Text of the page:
By Jennifer Farley

Five Tips for Preparing a Design or Illustration Portfolio

By Jennifer Farley

As part of the design course I teach on here in Ireland, I see a lot students who come in for interviews with a portfolio. The portfolios are varied in terms of presentation and content and it’s fair to say that some leave a little to be desired. By the time they are leaving the course, they have prepared an online portfolio with which to impress potential employers and clients. Here are some tips for preparing a portfolio of design or illustration work whether on or off-line.

1. Show Only Your Best Work

This may sound obvious, but only include your very best work. It’s better to have three or four really good pieces of work than ten pieces of rubbish. A bad piece in your portfolio is like a bad link in a chain, it will bring down the overall quality and integrity of everything else you have in there.

Novartis Reflections Campaign by Tom Hussey

2. Know Your Strengths and Focus on Them

If the term “Jack of all trades, and master of none” comes to mind when people see your portfolio, then there is a problem. It may seem tempting to be able to offer ALL types of design services, or ALL types of illustration styles but that tends to make everything you do look lacklustre. Be really, really good at one or two things and stay focused on them.


Character Illustration by Yee Chong Wee

3. Include the Type of Work That You Actually Want To Do

If you hate making banner ads for example, do not include them in your portfolio because you can be absolutely sure that’s what you’ll get hired to do. If you don’t have any professional experience in the area that you want to work in, create some dummy work and make up your own projects and mockups. Write your own design briefs, or find some on the web and create some high quality work for yourself.


iPhone App Icon Design by Sant Valentin

4. Group Similar Disciplines

Group your work together logically. Organize the portfolio into categories (for example, Web Design, Logo Design, Packaging, Children’s Illustration, Medical Illustration).


Graphic Design by Hey Days

5. Keep It Simple and Just Do It

For online portfolios make sure your site is easy to navigate through and completely foolproof. Provide good quality images without pixelation or distortion. Don’t agonize over your portfolio to the point where you paralyze yourself, and don’t spend to much time drooling over other people’s portfolio. Certainly you can take ideas and inspiration from others but ultimately you have to just sit down and do your own. You can tweak your portfolio along the way and as it grows you will add and remove pieces, so just do it!


Nike by Jordan Metcalf

By following these tips you will build very strong foundations for turning your portfolio into something really special. Take time to review and select your work and make sure you know why you are picking each piece, and make sure you can talk about it too. Good luck!

What tips would you add for anyone preparing a portfolio?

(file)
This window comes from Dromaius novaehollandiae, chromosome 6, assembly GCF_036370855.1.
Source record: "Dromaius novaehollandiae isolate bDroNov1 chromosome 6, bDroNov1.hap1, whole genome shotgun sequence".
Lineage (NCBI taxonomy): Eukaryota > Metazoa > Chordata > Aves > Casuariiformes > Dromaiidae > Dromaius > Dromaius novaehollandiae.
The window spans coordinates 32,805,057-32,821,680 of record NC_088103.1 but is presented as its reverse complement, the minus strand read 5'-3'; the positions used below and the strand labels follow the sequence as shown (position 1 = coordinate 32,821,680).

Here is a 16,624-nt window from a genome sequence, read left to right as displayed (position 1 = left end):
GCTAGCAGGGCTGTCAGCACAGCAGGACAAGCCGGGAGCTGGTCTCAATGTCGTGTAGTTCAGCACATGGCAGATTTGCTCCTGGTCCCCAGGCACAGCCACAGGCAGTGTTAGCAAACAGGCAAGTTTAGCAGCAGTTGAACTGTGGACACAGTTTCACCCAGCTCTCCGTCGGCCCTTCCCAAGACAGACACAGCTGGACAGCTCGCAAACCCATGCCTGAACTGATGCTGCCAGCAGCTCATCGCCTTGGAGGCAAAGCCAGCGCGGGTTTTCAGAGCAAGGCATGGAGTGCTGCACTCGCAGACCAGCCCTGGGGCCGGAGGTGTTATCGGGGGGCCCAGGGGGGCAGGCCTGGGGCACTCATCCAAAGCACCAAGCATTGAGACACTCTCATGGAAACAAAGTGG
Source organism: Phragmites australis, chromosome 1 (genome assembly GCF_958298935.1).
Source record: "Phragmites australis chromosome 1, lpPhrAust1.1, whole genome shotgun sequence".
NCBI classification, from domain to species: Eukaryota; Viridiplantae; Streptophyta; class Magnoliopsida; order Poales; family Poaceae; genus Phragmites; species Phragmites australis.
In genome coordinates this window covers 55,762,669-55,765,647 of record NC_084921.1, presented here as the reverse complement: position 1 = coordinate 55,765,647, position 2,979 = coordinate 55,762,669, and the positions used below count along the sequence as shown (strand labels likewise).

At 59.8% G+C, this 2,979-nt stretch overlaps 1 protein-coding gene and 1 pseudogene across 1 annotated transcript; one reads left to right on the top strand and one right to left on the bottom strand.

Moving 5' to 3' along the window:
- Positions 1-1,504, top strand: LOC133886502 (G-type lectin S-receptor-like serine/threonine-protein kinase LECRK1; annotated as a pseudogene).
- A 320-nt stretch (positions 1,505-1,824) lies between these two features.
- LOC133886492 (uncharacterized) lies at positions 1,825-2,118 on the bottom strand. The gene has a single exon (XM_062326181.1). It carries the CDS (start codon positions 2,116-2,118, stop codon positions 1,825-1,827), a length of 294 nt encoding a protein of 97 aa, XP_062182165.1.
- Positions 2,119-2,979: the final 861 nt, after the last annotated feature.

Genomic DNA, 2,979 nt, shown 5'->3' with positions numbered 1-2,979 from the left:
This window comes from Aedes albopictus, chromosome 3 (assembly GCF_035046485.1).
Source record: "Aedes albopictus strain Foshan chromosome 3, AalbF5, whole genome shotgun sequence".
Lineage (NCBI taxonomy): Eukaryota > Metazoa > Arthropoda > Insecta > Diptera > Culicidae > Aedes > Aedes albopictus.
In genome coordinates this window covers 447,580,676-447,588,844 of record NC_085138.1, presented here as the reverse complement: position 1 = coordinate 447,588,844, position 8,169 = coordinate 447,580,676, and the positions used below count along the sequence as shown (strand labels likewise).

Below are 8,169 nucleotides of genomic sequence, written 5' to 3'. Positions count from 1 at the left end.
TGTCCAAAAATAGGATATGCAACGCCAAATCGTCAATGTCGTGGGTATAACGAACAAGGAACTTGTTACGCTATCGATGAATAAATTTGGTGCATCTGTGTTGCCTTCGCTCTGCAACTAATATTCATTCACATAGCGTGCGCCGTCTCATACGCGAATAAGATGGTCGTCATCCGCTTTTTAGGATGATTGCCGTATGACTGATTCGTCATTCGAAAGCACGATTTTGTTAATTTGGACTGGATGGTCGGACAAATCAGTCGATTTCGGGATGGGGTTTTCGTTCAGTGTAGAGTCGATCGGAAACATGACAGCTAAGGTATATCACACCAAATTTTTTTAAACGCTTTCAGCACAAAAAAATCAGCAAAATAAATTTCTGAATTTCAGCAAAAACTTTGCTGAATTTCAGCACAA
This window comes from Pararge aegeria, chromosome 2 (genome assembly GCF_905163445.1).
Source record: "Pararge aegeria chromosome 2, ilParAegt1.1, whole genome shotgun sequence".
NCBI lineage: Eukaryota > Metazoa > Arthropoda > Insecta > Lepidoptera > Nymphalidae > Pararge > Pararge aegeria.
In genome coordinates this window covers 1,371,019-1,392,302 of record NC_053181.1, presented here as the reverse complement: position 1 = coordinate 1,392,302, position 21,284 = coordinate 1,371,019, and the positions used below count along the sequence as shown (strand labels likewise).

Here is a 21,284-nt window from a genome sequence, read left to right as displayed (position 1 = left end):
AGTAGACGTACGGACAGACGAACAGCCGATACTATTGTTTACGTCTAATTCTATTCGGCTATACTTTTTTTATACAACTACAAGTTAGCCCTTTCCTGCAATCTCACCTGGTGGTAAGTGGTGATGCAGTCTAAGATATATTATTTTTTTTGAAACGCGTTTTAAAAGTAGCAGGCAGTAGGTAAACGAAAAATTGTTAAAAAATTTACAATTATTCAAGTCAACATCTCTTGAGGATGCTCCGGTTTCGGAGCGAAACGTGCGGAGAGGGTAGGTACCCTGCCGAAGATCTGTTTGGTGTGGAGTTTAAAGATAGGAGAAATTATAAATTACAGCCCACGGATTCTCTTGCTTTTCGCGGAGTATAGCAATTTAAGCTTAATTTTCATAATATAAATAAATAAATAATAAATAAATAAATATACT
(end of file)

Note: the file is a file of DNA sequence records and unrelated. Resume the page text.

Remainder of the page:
• Great tips Jennifer. Love the images you interspersed!

  • Mediumjones

    Nice, short and to the point! Great advice too!

  • Jehnavi

    Show your skills, it is always a good idea to bring skills and styles that you work in your portfolio. *Link Removed* This shows your future employer that you are fluent in many styles, the one he or she becomes a value for their money when they hire you.10 12 examples Al though it may seem a rather small number, it really is not. You must choose which part you are strongest, and you show qualities as creative professionals. Too many pieces that have supported the person saw. Remember that you must choose jobs that really shows what you can do, no work means a lot to you. Not because the job is your particular favorite means it must be in your portfolio, while very critical of your work.

  • Anonymous

    Hi to everybody

    More tips to keep in mind when choosing pieces for a illustration portfolio is to maintain focus on published works done for past clients. As an addition it may, depending on the job, be wise to include sketches, notes and rough drafts so the prospective client can see how you put your illustrations together. This is particularly useful if the job involves working on a team. If the portfolio is for a first job, just out of school, the same rules apply, only use your best illustrations from school projects.

    An illustrator’s portfolio should have a ‘read’ to it; a viewer should be able to pick it up and follow a flow from the first illustration to the last. To achieve this it is best to have no more than around twenty cohesive pages of material. Try to place what you consider your best pieces at the beginning and end to make the portfolio a memorable one. On these pages some ten to twenty pieces should be displayed. Each illustration should be labeled with the name of the client it was created for, creation date, the names of collaborators and the current copyright holder. Some tips on organization: notes, sketches and rough drafts should have their own pocket, as should business cards and printouts.


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